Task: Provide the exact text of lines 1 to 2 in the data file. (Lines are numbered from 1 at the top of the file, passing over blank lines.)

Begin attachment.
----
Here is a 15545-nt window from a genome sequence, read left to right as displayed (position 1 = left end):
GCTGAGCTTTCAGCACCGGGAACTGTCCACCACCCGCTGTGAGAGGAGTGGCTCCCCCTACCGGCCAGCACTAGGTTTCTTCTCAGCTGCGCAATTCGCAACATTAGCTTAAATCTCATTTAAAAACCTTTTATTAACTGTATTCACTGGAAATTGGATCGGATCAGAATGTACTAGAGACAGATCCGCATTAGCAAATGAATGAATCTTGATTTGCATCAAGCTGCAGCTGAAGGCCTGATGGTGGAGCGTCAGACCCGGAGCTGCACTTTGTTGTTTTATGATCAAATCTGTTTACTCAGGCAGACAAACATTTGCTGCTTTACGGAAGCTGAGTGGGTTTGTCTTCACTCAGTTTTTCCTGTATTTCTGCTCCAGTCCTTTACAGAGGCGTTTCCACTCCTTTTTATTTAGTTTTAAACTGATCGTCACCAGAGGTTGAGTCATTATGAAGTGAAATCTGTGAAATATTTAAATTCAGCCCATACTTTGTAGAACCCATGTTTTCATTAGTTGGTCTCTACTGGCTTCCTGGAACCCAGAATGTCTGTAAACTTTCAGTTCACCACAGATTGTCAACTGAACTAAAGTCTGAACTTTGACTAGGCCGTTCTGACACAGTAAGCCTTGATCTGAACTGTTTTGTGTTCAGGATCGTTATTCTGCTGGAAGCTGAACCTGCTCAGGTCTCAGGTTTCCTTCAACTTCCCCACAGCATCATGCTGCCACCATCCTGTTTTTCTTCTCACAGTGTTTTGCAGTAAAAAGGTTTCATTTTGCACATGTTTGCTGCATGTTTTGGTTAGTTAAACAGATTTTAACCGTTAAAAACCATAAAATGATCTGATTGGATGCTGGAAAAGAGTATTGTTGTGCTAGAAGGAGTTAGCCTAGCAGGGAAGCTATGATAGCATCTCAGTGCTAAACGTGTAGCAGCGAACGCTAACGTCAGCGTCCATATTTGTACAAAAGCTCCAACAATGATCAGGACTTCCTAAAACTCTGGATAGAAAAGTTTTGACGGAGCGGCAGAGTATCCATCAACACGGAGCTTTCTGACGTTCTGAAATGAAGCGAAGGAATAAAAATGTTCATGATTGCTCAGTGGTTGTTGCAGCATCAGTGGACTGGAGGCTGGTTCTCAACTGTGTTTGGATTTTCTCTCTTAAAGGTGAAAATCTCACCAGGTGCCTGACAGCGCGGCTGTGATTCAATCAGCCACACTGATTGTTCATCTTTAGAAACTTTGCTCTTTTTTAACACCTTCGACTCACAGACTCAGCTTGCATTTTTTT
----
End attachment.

Here is a 15545-nt window from a genome sequence, read left to right as displayed (position 1 = left end):
GCTGAGCTTTCAGCACCGGGAACTGTCCACCACCCGCTGTGAGAGGAGTGGCTCCCCCTACCGGCCAGCACTAGGTTTCTTCTCAGCTGCGCAATTCGCAACATTAGCTTAAATCTCATTTAAAAACCTTTTATTAACTGTATTCACTGGAAATTGGATCGGATCAGAATGTACTAGAGACAGATCCGCATTAGCAAATGAATGAATCTTGATTTGCATCAAGCTGCAGCTGAAGGCCTGATGGTGGAGCGTCAGACCCGGAGCTGCACTTTGTTGTTTTATGATCAAATCTGTTTACTCAGGCAGACAAACATTTGCTGCTTTACGGAAGCTGAGTGGGTTTGTCTTCACTCAGTTTTTCCTGTATTTCTGCTCCAGTCCTTTACAGAGGCGTTTCCACTCCTTTTTATTTAGTTTTAAACTGATCGTCACCAGAGGTTGAGTCATTATGAAGTGAAATCTGTGAAATATTTAAATTCAGCCCATACTTTGTAGAACCCATGTTTTCATTAGTTGGTCTCTACTGGCTTCCTGGAACCCAGAATGTCTGTAAACTTTCAGTTCACCACAGATTGTCAACTGAACTAAAGTCTGAACTTTGACTAGGCCGTTCTGACACAGTAAGCCTTGATCTGAACTGTTTTGTGTTCAGGATCGTTATTCTGCTGGAAGCTGAACCTGCTCAGGTCTCAGGTTTCCTTCAACTTCCCCACAGCATCATGCTGCCACCATCCTGTTTTTCTTCTCACAGTGTTTTGCAGTAAAAAGGTTTCATTTTGCACATGTTTGCTGCATGTTTTGGTTAGTTAAACAGATTTTAACCGTTAAAAACCATAAAATGATCTGATTGGATGCTGGAAAAGAGTATTGTTGTGCTAGAAGGAGTTAGCCTAGCAGGGAAGCTATGATAGCATCTCAGTGCTAAACGTGTAGCAGCGAACGCTAACGTCAGCGTCCATATTTGTACAAAAGCTCCAACAATGATCAGGACTTCCTAAAACTCTGGATAGAAAAGTTTTGACGGAGCGGCAGAGTATCCATCAACACGGAGCTTTCTGACGTTCTGAAATGAAGCGAAGGAATAAAAATGTTCATGATTGCTCAGTGGTTGTTGCAGCATCAGTGGACTGGAGGCTGGTTCTCAACTGTGTTTGGATTTTCTCTCTTAAAGGTGAAAATCTCACCAGGTGCCTGACAGCGCGGCTGTGATTCAATCAGCCACACTGATTGTTCATCTTTAGAAACTTTGCTCTTTTTTAACACCTTCGACTCACAGACTCAGCTTGCATTTTTTT